BAGHDAD — The Iraqi government has arrested four of its own security officers in connection with a devastating wave of car bombs that killed 65 and wounded more than 200 civilians in Baghdad on Thursday, Prime Minister Nouri al Maliki disclosed Saturday.
Maliki did not say whether the four worked for the ministry of the Interior, the Defense ministry or another part of government, and Ali Moussawi, his media coordinator, had no further details.
“We captured four security officers related to the last set of bombings,” Maliki told a conference of tribal leaders from mostly Sunni Salahuddin province, where Sunni politicians are seeking to set up a semi-independent region. One of the sheikhs asked him: “Security officers?” He replied: “Yes, security officers.”
Even with such sparse details, Maliki’s disclosure reinforced a conviction long held by many Iraqis, that much of the violence against innocent civilians as well as security officials here is directed by senior political figures, using security guards working for the Iraqi executive branch or members of parliament.
Iraq is in the throes of a major political crisis over allegations that Sunni Vice President Tariq al Hashemi was effectively running a death squad out of his personal security detail.
A panel of five judges issued an arrest warrant Monday for Hashemi after three of his former bodyguards alleged he had paid and directed them to carry out assassinations against military officers.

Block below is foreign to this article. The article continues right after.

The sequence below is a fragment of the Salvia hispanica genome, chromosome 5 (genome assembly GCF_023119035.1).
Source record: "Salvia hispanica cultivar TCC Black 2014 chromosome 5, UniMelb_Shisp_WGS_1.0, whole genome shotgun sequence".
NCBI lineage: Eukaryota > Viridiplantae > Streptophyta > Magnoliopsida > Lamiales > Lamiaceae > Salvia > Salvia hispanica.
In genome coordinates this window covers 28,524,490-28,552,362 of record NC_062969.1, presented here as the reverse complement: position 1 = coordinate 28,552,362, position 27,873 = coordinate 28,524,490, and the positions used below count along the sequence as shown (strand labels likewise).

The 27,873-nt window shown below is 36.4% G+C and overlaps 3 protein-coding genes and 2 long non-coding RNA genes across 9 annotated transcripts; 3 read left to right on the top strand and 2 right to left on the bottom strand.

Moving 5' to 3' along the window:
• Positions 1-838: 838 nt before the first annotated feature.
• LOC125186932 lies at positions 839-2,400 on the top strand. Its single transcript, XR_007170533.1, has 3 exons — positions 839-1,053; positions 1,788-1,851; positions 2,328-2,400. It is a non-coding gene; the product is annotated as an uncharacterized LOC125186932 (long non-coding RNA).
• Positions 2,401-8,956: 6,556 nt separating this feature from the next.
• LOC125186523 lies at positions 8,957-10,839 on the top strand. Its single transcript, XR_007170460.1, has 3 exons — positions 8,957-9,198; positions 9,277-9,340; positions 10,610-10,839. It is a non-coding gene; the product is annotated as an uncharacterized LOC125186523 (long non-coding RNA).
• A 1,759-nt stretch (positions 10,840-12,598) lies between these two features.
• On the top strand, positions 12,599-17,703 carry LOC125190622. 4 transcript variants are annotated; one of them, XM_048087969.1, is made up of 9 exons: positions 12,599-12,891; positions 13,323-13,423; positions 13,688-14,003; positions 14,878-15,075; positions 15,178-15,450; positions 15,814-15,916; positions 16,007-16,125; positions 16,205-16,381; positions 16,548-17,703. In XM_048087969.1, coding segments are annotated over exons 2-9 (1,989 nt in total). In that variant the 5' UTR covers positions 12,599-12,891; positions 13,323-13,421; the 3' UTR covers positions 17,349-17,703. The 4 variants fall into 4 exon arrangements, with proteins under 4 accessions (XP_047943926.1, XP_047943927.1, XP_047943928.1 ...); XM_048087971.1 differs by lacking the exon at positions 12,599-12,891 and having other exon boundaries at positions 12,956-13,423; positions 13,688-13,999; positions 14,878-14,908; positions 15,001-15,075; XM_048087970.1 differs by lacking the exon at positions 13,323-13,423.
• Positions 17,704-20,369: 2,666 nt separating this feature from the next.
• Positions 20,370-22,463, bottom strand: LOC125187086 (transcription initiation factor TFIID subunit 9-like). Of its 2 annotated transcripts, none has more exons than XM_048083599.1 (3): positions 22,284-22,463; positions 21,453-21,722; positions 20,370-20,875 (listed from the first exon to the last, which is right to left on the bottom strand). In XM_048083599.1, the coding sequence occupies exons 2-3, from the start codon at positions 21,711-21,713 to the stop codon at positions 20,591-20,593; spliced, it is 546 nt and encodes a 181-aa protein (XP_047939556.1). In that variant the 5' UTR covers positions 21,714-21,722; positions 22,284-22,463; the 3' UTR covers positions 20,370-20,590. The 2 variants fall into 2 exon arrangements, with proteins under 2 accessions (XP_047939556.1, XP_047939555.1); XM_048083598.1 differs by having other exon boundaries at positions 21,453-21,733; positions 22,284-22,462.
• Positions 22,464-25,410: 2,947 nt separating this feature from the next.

Maliki and the Shiite-dominated government have been widely criticized for politicizing what many politicians say is a plausible case against the guards, though not necessarily against Hashemi. After the Interior ministry, which Maliki personally directs, broadcast select parts of the interrogations of the bodyguards on the state Iraqiya television network, Maliki publicly challenged Hashemi to appear before a court in Baghdad to prove his innocence.
One of the most disturbing aspects of the charges against Hashemi was that Maliki said the case dated back three years, but he’d kept it secret for the sake of the political process. “What happened was that they continued to commit their crimes, and this has changed the equation,” he said Wednesday.
Hashemi is now a fugitive from justice in largely autonomous Kurdistan, a province of Iraq, where the authorities have declined to serve the arrest warrant.
“I’m here as vice president,” Hashemi told the Al Jazeera English television channel Saturday evening, in the latest of a series of TV interviews. “I moved from Baghdad to Suleimaniyah at the invitation by the president,” he said, referring to Iraqi President Jalal Talabani, a Kurd. “I am performing my duties as always.”
Hashemi said he would return to Baghdad if Maliki withdrew police from Hashemi’s office and restored to his bodyguards the freedom to move about and protect him.
Hashemi said he was certain that the wave of car bombs was the work of government security officials.
“I am a former army officer,” he said. “Who but the government could plant these?”
He said the wide variety of sites where car bombs were placed reflected that the assault was “well-organized” and “beyond the capacity” of organized crime.
(Hammoudi is a McClatchy special correspondent)
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